The Near Future of the Canucks Cap: Goalies and My Takes

Ryan Biech over at Canucks Army wrote a great piece about how the Canucks should probably get on resigning Bo Horvat, and I agree 100%. However, this got me thinking about the other players who would need new contracts in there near future. So I headed on over to Cap Friendly, and it looks a little tight in the near future.

While resigning Bo is very needed, especially right now, I will leave it up to Mr. Biech to explain to you why that is. If he continues to score, his price will only go up, which means less money to go around, and from what I found, the Canucks will need every cent they can get in the next two years. Here is what I found for Goalies.


The Canucks have asserted Jacob Markstrom is their Goalie of the future, well the near future anyway. He’s signed until the 2019-20 season at a rate of $3.6m per season. Ryan Miller, and his $6m cap hit, will be off the books this summer. My guess, judging from Markstrom’s contract, they will be pursuing a Goalie of similar price tag, which is what a lot of teams have started to do.

I hope this is their strategy as paying around $6m for another Goalie would severely hinter their ability to resign their RFA Forwards and Defenceman. There are plenty of short-term, reasonable options until highly touted prospect Thatcher Demko will be NHL-ready. Demko dominated in net at Boston College and is seeing some good time in the AHL with the Utica Comets.


I expect to see at least one Free Agent Goalie signing this summer to split time with Markstrom. Whether that will be someone to split time with 50-50 or say 60-40 will be seen. I think they are committed to Demko long-term, and will see how he responds to his first, full AHL season. If he does really well, he could be on the big club as early as next season. I will be happy if they do continue to invest in the position with more draft picks or Free Agent signings.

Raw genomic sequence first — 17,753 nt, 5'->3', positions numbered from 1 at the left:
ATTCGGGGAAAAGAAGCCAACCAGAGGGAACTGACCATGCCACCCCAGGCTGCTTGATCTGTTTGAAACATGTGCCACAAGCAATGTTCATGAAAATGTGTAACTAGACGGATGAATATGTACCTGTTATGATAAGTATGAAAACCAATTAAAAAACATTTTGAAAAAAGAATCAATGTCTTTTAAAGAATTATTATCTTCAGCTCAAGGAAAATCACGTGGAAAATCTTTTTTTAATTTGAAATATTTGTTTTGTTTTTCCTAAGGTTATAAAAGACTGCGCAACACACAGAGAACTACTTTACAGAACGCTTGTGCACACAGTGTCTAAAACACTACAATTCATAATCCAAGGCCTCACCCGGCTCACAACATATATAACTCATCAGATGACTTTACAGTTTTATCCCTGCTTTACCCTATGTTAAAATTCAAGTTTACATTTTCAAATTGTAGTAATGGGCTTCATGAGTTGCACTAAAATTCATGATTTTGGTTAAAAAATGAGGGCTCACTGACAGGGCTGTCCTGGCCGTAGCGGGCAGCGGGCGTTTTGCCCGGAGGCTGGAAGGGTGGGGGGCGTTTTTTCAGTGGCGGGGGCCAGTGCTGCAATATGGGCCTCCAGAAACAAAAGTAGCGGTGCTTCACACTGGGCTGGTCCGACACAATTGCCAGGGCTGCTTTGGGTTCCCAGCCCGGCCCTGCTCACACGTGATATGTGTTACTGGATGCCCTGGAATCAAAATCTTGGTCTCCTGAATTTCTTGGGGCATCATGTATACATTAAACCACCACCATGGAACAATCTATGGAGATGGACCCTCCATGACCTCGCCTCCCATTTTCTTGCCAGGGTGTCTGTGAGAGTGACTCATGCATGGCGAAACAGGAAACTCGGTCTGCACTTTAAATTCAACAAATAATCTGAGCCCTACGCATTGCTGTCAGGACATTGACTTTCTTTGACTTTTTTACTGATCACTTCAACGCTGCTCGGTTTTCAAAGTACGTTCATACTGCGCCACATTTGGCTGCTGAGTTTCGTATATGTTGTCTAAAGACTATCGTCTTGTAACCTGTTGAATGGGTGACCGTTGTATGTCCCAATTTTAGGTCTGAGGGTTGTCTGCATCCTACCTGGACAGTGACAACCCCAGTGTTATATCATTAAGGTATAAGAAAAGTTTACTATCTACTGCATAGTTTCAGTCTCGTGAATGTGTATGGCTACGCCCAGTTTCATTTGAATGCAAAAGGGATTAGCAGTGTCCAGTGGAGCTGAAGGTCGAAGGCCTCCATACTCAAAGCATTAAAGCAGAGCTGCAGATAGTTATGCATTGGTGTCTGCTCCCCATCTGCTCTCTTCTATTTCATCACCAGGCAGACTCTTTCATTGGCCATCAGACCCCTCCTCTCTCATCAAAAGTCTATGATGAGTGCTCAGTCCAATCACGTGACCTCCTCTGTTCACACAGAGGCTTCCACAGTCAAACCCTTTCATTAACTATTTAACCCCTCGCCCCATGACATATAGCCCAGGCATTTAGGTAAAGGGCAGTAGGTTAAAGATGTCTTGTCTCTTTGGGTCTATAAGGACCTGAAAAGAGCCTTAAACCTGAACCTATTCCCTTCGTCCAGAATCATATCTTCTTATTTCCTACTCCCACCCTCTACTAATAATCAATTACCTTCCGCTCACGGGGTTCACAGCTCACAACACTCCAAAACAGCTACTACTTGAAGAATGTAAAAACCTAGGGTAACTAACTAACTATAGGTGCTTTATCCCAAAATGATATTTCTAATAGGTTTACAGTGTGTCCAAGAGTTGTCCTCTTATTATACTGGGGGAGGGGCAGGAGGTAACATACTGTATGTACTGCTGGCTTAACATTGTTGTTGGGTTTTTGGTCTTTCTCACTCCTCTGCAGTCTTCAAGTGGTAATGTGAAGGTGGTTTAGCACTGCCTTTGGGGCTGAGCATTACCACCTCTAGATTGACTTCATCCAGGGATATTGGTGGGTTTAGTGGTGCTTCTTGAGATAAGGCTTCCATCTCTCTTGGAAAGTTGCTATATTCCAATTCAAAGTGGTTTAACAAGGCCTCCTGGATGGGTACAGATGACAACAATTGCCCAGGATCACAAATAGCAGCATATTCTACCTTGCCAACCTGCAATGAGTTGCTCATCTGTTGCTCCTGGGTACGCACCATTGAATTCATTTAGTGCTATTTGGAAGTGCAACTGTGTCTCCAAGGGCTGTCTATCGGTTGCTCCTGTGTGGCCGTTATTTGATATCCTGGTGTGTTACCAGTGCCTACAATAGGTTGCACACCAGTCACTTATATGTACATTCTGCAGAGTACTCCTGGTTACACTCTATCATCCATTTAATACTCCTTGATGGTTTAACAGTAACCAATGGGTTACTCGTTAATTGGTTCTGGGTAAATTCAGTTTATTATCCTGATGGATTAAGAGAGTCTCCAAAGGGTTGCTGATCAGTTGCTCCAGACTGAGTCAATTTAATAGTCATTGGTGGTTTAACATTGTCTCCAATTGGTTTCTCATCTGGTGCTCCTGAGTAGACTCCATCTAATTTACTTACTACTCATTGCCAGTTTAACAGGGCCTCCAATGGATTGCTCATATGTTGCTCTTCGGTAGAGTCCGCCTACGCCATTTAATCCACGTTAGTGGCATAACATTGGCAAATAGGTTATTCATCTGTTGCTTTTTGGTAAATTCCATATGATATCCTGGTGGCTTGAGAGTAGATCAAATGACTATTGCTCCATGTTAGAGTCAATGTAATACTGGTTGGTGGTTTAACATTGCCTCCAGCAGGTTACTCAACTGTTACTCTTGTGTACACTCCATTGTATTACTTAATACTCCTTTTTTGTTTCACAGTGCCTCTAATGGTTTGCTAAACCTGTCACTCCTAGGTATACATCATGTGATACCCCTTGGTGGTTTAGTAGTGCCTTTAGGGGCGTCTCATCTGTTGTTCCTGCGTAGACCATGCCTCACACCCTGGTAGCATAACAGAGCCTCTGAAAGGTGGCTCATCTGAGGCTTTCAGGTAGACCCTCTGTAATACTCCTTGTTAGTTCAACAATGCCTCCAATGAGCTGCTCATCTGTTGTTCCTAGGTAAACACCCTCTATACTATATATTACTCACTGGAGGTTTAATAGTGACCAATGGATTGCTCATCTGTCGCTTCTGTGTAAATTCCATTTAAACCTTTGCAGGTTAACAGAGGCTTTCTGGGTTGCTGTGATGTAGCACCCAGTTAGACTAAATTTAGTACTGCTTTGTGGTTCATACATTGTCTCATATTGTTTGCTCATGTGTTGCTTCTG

It’s much better to have too many RFAs than you know what to do with. That means you’ve been getting production out of younger guys, for not an insane amount of money. Now will all these guys pan out, even if you do pay them? Most likely not, and I’m not going to turn this into an Arm-Chair GM conclusion. However, I am going to suggest what should happen, and what will probably happen.


I want to see heavy investment in the youth. I would rather have 22 year-old Brendan Gaunce on the third line making mistakes, than another  29 year-old Derek Dorsett making $2.6m coming off another five goal season. Or signing Jack Skille, when you have an entire AHL system full of guys looking for a shot, or a First Round pick needing ice time!

I would like them to spend the money when it makes sense, not because they think they have to. After next season I would like them to say to the Sedins: “You’re our franchise leading scorers, and that’s great, but you’re pushing 38, so here is what your worth is now.” Not “Oh your numbers will be retired here’s a raise.” I don’t want to see them mortgage their future to hold onto a mediocre past.


Judging by what we have seen, and continue to see, a massive investment in youth will definitely not happen. I am done listening to Jim Benning and Trevor Linden talking about what they are trying to do. I am a firm believer in “Actions speak louder than words,” and that’s what I will use in my predictions.

Over the next two summers there will be at least two cast-offs from other teams who will be given contracts, and ice-time, in favour of younger guys who need it. They will use a good chunk of cap space to overpay a Free Agent who they will not need. Remember, Benning was a part of the group that traded Tyler Seguin for the guy he just signed who is under-performing.

I think over the next two years we will be seeing some lop-sided trades as they unload players they cannot afford to resign as they have spent the money elsewhere. I think their signings this summer will severely hamper their moves in the following summer, and once again their focus will be on an idealist situation and not the reality of that they are facing.




Leave a Reply